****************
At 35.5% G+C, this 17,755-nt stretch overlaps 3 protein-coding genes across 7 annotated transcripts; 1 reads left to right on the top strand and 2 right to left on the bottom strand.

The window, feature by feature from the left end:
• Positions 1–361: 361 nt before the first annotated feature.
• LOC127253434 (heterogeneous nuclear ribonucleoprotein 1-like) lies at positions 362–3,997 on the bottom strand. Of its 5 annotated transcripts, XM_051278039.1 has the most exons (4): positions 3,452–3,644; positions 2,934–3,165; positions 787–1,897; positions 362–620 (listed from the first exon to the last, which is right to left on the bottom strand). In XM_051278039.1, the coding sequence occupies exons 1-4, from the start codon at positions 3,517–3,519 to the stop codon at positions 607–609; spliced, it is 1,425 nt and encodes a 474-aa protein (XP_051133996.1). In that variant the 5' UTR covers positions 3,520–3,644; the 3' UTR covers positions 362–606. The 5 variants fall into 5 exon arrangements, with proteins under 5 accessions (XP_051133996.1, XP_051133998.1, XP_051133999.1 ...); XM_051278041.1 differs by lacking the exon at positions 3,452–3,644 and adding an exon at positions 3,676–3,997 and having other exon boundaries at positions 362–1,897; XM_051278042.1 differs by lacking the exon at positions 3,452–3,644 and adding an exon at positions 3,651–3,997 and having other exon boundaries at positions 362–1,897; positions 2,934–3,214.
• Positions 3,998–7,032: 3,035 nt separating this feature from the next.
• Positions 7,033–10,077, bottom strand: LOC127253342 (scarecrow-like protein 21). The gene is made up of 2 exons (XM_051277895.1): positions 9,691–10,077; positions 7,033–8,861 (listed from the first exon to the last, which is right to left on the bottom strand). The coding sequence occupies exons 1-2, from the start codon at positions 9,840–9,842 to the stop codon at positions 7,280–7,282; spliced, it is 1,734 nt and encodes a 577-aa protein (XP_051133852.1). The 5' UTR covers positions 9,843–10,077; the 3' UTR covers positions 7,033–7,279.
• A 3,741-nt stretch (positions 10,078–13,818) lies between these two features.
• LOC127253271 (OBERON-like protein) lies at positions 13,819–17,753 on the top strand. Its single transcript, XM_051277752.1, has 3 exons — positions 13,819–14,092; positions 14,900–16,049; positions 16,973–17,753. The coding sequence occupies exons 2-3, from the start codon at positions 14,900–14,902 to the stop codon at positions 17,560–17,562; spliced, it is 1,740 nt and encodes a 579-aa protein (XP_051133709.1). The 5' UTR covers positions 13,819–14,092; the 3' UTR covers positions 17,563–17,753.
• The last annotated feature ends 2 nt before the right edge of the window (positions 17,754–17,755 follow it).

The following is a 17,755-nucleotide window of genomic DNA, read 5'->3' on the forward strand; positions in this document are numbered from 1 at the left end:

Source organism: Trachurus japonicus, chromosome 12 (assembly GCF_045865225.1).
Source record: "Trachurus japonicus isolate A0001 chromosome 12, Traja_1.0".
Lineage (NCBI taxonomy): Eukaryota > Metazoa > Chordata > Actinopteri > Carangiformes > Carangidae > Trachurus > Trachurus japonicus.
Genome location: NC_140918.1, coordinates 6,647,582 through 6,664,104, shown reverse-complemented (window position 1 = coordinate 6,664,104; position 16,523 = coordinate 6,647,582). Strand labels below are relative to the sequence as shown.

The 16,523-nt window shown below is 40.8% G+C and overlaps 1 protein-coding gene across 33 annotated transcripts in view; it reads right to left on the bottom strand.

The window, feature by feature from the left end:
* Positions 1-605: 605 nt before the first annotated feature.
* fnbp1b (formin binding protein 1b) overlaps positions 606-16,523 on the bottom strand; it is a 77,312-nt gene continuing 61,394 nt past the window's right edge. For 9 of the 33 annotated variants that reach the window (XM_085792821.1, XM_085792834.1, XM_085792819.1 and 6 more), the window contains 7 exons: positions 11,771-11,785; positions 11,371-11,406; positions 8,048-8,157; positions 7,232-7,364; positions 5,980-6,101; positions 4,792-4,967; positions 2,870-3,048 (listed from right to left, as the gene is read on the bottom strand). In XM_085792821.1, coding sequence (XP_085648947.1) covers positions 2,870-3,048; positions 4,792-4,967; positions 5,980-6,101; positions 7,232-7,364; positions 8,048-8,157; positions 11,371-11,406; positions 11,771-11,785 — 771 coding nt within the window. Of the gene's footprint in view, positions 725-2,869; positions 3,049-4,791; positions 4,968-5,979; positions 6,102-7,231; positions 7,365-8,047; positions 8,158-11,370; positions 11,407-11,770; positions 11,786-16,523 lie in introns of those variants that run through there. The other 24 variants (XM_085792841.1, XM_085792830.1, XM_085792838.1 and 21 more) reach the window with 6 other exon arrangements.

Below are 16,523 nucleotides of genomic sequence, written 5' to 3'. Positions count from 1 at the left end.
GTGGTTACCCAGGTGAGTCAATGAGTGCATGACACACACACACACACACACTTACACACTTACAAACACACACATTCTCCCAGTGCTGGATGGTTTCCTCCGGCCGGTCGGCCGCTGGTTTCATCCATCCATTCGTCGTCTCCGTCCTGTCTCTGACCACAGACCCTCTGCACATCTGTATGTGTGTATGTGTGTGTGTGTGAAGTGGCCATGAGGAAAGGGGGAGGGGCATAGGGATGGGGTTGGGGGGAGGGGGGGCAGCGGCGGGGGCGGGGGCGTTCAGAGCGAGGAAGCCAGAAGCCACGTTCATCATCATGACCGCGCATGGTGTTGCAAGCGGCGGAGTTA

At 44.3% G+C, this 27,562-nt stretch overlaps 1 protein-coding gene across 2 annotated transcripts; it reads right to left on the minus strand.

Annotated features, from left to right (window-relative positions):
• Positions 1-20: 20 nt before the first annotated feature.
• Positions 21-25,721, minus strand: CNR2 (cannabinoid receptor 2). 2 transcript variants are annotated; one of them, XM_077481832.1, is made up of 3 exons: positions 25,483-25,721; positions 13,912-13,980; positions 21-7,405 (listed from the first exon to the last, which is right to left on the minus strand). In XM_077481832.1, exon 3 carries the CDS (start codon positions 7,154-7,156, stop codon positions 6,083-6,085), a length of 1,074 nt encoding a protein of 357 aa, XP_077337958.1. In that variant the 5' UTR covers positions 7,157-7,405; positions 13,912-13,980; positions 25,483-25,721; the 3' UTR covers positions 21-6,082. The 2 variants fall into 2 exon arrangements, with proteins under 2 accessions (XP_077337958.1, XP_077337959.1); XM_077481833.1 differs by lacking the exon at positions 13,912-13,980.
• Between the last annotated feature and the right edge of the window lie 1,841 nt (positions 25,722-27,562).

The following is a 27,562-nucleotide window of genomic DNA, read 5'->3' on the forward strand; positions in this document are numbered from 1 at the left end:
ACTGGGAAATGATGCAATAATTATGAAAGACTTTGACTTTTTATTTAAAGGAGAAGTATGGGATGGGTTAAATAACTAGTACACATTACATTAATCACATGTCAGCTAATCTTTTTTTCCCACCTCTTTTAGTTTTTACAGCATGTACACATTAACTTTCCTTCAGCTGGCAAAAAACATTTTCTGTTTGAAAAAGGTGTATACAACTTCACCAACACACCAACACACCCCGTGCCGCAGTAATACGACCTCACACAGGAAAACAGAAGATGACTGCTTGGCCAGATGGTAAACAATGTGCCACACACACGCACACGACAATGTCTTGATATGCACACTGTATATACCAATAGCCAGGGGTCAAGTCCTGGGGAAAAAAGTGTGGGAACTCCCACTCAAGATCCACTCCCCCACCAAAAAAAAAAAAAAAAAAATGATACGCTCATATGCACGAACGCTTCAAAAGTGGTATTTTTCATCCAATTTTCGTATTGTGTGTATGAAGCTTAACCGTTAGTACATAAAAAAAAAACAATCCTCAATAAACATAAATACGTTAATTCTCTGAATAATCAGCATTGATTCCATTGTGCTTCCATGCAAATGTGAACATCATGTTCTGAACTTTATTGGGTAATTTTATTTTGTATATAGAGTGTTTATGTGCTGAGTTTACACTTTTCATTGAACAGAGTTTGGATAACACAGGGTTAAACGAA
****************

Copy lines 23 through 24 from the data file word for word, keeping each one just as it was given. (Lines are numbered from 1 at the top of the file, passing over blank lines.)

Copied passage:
• Positions 1-20: 20 nt before the first annotated feature.
• Positions 21-25,721, minus strand: CNR2 (cannabinoid receptor 2). 2 transcript variants are annotated; one of them, XM_077481832.1, is made up of 3 exons: positions 25,483-25,721; positions 13,912-13,980; positions 21-7,405 (listed from the first exon to the last, which is right to left on the minus strand). In XM_077481832.1, exon 3 carries the CDS (start codon positions 7,154-7,156, stop codon positions 6,083-6,085), a length of 1,074 nt encoding a protein of 357 aa, XP_077337958.1. In that variant the 5' UTR covers positions 7,157-7,405; positions 13,912-13,980; positions 25,483-25,721; the 3' UTR covers positions 21-6,082. The 2 variants fall into 2 exon arrangements, with proteins under 2 accessions (XP_077337958.1, XP_077337959.1); XM_077481833.1 differs by lacking the exon at positions 13,912-13,980.